Abstract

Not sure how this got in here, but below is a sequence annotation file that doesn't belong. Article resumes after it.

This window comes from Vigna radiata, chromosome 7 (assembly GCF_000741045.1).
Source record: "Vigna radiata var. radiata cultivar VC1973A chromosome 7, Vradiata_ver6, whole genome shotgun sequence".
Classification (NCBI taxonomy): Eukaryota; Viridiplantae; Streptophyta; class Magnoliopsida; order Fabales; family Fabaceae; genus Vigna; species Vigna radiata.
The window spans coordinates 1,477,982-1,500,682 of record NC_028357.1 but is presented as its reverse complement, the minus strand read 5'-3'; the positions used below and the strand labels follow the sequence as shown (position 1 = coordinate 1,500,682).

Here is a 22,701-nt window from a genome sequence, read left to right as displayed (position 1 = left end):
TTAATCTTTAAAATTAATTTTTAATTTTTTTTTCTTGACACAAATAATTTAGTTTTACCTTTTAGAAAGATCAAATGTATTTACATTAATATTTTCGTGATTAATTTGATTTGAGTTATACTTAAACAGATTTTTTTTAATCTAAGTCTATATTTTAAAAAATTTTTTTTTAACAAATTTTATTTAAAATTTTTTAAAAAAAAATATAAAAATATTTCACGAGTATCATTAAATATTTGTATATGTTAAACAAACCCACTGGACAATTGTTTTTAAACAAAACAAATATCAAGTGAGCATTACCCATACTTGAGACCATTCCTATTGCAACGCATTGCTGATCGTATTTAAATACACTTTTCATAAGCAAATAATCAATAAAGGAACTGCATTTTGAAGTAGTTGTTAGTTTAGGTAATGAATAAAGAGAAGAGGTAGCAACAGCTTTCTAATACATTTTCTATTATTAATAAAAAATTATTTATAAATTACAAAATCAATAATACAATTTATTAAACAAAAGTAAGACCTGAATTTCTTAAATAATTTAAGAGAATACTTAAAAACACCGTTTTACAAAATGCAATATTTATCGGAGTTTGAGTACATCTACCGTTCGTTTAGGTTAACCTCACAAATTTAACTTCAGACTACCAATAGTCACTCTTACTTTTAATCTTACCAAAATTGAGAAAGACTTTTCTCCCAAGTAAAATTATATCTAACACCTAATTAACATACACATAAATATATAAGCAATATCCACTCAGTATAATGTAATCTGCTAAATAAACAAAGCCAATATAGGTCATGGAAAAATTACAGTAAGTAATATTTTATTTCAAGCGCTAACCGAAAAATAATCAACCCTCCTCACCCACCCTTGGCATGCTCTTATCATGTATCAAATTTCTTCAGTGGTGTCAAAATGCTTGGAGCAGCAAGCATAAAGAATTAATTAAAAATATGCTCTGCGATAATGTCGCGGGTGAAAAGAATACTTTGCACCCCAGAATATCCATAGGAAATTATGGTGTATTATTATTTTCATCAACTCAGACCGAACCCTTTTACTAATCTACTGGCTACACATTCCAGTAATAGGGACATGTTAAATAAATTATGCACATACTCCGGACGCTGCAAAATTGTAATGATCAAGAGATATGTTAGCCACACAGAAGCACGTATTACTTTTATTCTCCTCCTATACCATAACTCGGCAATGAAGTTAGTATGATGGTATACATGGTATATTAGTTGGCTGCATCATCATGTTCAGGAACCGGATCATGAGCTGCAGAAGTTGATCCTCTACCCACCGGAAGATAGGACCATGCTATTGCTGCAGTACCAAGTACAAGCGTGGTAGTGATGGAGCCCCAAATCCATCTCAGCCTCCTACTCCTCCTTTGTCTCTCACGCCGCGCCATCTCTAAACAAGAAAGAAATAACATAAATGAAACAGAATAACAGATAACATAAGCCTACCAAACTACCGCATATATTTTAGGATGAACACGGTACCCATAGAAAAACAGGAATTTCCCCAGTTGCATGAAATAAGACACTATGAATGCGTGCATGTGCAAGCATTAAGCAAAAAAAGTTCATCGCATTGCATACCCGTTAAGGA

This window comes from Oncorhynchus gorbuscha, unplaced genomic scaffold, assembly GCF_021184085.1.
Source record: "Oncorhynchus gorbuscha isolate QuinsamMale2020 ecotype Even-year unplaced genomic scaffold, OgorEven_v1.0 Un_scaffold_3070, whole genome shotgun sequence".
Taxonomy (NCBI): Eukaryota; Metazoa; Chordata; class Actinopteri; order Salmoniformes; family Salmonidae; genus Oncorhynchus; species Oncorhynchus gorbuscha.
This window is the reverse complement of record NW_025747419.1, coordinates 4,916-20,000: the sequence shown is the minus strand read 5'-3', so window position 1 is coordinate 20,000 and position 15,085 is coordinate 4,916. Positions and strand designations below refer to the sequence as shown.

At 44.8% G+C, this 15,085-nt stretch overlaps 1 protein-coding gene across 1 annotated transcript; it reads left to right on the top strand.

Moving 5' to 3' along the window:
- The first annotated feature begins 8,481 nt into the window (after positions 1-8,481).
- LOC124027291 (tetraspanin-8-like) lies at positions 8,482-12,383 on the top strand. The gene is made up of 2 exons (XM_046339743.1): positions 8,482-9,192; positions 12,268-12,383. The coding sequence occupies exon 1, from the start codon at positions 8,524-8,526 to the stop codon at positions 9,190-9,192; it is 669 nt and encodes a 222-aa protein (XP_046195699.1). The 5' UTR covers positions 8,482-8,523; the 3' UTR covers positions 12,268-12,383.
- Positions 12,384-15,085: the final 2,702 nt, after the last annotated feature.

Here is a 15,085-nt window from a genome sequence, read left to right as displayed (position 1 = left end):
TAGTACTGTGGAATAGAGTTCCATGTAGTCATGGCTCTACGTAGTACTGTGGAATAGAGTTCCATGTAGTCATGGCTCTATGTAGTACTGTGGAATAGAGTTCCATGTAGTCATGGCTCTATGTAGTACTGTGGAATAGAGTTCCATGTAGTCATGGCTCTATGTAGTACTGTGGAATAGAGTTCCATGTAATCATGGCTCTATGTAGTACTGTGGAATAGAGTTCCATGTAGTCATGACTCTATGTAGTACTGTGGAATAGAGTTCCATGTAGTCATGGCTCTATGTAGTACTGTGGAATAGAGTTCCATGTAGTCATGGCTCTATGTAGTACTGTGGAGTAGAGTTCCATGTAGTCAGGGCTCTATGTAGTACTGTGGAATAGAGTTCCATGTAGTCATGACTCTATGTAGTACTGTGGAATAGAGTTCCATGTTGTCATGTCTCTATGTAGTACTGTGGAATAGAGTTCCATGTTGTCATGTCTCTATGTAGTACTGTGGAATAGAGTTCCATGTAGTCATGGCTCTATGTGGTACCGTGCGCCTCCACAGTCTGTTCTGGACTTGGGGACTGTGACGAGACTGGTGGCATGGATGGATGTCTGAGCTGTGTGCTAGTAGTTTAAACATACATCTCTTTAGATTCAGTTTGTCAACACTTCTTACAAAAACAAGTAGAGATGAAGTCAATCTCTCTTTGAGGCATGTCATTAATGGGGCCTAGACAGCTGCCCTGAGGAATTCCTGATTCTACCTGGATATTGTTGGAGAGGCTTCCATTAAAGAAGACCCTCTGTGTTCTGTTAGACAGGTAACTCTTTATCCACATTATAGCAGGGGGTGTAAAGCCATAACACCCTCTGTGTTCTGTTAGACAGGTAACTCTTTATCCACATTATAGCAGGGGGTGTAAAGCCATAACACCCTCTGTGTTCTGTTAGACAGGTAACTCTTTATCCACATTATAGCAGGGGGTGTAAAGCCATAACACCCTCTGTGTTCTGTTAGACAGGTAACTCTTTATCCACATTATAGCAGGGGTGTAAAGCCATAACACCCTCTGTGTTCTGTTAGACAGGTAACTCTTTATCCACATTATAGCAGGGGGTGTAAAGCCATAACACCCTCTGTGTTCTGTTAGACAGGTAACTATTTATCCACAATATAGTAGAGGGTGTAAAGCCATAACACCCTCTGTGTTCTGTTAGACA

The choice of pollution control instrument is a crucial environmental policy decision. We examine the extent to which various environmental policy instruments meet major evaluation criteria, including cost-effectiveness, distributional equity, the ability to address uncertainties, and political feasibility. Instruments considered include emissions taxes, tradable emissions allowances, subsidies for emissions reductions, performance standards, mandates for the adoption of specific technologies, and subsidies for research toward new, “clean” technologies. We consider policies that address pollution externalities and policies that deal with market failures associated with efforts to invent or deploy new technologies. Several themes emerge. First, no single instrument is clearly superior along all the dimensions relevant to policy choice; even the ranking along a single dimension often depends on the circumstances involved. Second, significant trade-offs arise in the choice of instrument: for example, assuring a reasonable degree of distributional equity will often require a sacrifice of cost-effectiveness. Third, it is sometimes desirable to design hybrid instruments that combine features of various “pure” instruments. Fourth, for many pollution problems, more than one market failure may be involved, which may justify (on efficiency grounds, at least) employing more than one instrument. Finally, potential interactions among environmental policy instruments and among regulatory jurisdictions need to be carefully considered.

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